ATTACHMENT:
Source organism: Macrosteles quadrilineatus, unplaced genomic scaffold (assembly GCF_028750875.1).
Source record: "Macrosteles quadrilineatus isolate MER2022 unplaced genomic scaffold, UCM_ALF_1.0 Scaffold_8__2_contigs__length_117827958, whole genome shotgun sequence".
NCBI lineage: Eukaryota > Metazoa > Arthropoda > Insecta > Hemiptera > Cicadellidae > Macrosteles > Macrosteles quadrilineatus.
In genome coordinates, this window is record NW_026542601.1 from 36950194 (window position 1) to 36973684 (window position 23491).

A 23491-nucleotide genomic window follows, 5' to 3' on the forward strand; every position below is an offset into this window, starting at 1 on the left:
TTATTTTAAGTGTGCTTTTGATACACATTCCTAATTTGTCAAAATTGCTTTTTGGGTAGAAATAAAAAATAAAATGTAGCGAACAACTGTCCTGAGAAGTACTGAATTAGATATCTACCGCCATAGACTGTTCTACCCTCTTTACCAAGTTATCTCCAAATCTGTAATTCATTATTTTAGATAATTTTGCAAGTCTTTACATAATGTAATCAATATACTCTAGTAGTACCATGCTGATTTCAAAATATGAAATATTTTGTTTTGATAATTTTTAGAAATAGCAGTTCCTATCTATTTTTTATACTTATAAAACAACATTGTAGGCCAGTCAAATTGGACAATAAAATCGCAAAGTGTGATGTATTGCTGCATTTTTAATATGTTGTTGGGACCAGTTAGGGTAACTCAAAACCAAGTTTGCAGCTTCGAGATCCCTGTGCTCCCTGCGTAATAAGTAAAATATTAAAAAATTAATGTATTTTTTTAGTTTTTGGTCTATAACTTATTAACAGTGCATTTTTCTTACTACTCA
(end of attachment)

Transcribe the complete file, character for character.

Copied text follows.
Source organism: Macrosteles quadrilineatus, unplaced genomic scaffold (assembly GCF_028750875.1).
Source record: "Macrosteles quadrilineatus isolate MER2022 unplaced genomic scaffold, UCM_ALF_1.0 Scaffold_8__2_contigs__length_117827958, whole genome shotgun sequence".
NCBI lineage: Eukaryota > Metazoa > Arthropoda > Insecta > Hemiptera > Cicadellidae > Macrosteles > Macrosteles quadrilineatus.
In genome coordinates, this window is record NW_026542601.1 from 36950194 (window position 1) to 36973684 (window position 23491).

A 23491-nucleotide genomic window follows, 5' to 3' on the forward strand; every position below is an offset into this window, starting at 1 on the left:
TTATTTTAAGTGTGCTTTTGATACACATTCCTAATTTGTCAAAATTGCTTTTTGGGTAGAAATAAAAAATAAAATGTAGCGAACAACTGTCCTGAGAAGTACTGAATTAGATATCTACCGCCATAGACTGTTCTACCCTCTTTACCAAGTTATCTCCAAATCTGTAATTCATTATTTTAGATAATTTTGCAAGTCTTTACATAATGTAATCAATATACTCTAGTAGTACCATGCTGATTTCAAAATATGAAATATTTTGTTTTGATAATTTTTAGAAATAGCAGTTCCTATCTATTTTTTATACTTATAAAACAACATTGTAGGCCAGTCAAATTGGACAATAAAATCGCAAAGTGTGATGTATTGCTGCATTTTTAATATGTTGTTGGGACCAGTTAGGGTAACTCAAAACCAAGTTTGCAGCTTCGAGATCCCTGTGCTCCCTGCGTAATAAGTAAAATATTAAAAAATTAATGTATTTTTTTAGTTTTTGGTCTATAACTTATTAACAGTGCATTTTTCTTACTACTCA